Summer Solstice 2019: a reflection of the year

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Barred Owl

One of my New Year’s resolutions needs to be that I will write more in this blog. I really enjoy it and, logging in just now, I didn’t realize it has been since August that I have written.

With the end of the year approaching, I was thinking of compiling a Top Ten Birding Excursions list. The more I thought about it, the more I kept thinking of a specific day and how it is kind of a reflection of 2019 as a whole.

Summer Solstice 2019

Ryan and I headed east with a few goals in mind: to meet Kim in Amherst for Delores’ celebration of life, to hunt dragonflies/damselflies and birds. We stopped at Mill Hollow and hit some small ponds. Ryan was zoning in on a Unicorn Clubtail, among some other odes, and I was searching for butterflies.

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Unicorn Clubtail

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Little Wood Satyr

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Silver-spotted Skipper

After hitting a few locations, we checked the time and decided to move on to Amherst.

Kim, our executive director, had lost her mentor, Delores, in May. She, in true Delores fashion, had planned her own memorial and it was to be held on summer solstice. Ryan and I decided to go there to support Kim. I had only met Delores a few times, but a lot of the groundwork she and Kim laid out has made Black Swamp Bird Observatory blossom over the years.

We got to Delores’ and only really knew Kim and Kenn. They were so happy that we made the trek to pay our respects to Delores. Delores’ boyfriend, Ray, was there and seemed in good spirits. The garage was lined with Delores’ books and everyone was encouraged to take what they wanted. It was a great spread of nature, science fiction, and science related books. I came away with American Indians: Myths and Legends and Another Roadside Attraction (insisted by Kim).

Kim told us that earlier in the day while they were setting everything up for the gathering, a Pileated Woodpecker visited the yard – a new yard bird for the house. “How fitting,” Kim said. Delores, in many ways, was like a Pileated; strong and persistent with a demanding presence.

After visiting for a while, we decided to head to our next destination. We wanted to hit a few more parks before the sun set for the day. We said our goodbyes and headed to the Amherst Beaver Creek Reservation. It was right outside of Amherst, but once you get down the paved path to the woods and river, you’d never know you were right outside the city.

There we got some great images of an Ebony Jewelwing who seemed very content basking in a small ray of sun on a leaf.

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Ebony Jewelwing

The creek was reminiscent of Mill Hollow and Bacon Woods; cliffs and shale. We walked a small trail that was next to the creek, but didn’t really find anything. After standing on the bridge and watching the creek pass by for a while, we decided to head back west towards home.

Ryan wanted to make one last stop: Edison Woods. It is a place he has been before and usually yielded some good dragonflies. After a lot of “umm, I think this road” and “no! this road!” we ended up in a little dirt parking lot across from a path that looked like no one had been to in a long time.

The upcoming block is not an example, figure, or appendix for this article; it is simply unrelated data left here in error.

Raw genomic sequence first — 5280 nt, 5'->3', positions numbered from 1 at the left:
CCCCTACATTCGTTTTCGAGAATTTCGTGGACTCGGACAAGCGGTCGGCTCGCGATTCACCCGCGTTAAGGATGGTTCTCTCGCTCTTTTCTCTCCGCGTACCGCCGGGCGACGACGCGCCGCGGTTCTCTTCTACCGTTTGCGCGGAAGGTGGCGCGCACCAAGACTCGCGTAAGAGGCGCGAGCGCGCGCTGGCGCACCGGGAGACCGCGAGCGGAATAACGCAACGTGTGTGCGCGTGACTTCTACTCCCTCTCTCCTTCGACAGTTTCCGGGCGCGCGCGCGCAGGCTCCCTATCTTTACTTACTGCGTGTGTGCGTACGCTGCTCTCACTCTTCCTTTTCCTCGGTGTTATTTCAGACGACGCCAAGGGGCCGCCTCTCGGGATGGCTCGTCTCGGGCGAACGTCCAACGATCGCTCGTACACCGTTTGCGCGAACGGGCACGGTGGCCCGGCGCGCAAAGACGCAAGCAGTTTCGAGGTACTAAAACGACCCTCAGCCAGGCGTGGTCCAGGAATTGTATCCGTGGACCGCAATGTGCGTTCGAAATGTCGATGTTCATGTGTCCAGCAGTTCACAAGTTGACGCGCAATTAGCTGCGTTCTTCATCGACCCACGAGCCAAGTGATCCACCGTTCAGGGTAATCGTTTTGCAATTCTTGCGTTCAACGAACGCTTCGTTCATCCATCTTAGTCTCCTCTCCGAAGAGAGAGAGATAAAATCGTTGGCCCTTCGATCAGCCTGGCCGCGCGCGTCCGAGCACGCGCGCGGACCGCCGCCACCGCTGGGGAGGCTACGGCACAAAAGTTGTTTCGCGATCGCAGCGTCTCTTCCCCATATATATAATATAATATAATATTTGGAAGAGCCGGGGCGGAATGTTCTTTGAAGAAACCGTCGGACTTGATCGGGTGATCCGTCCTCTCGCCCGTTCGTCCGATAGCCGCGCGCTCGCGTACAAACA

We start down the path and it is really beautiful. There’s a tunnel of trees, the sun is peeking in between the branches and leaves. There was still a lot of standing water from the wet spring we’d had and the water was even over the road in some spots. Me being me, I start to slow my walking because (Murphy’s Law) I knew I would slip and fall if I didn’t. Ryan, full speed, is ahead of me and suddenly stops in his tracks.

“Do you hear that?” he said.

“Of course not!” I thought to myself while audibly saying no.

As much as I feel in-tuned and interested in nature, I know Ryan, and all of my other co-workers, know waaaaaaay more about birds than I do. I am improving, but always defer to Ryan.

He said he thought he heard a Barred Owl. He starts calling and sure enough it called back. He was trying to get me to spot it, but it was tough. Standing behind me, he patiently explained where to look until I spotted it. I snapped a photo thinking there would be no way it would turn out because the owl was so far away and hiding in the leaves. I was so excited! I had never seen a Barred Owl before and I was, as always, thankful for his patience in helping me see it.

The top photo of the Barred Owl is the shot that I got that day. It turned out way better than I expected, but is by no means a perfect photo. Even though its not aesthetically perfect, it reminds me of this day and I will cherish it.

We continued down the path and a little meadow opened up. We saw a lot of Widow Skimmers there. The grass was tall and the sun was getting lower in the sky. We trekked around and then decided to head back to the car through the tree tunnel.

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Widow Skimmer

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Ryan at Edison Woods


 

I feel this is a good reflection on the year because this year I have spent a lot of time with my work family. Kim has become someone I admire and respect even more than before. She works hard while wearing her heart on her sleeve and that is an endearing way to live. My love for outside, even when I thought it was already at its max, has grown into a… I don’t think that I can appropriately describe: respect, way of life, all encompassing admiration? And Ryan, well, spending time with him is okay I guess šŸ™‚

 

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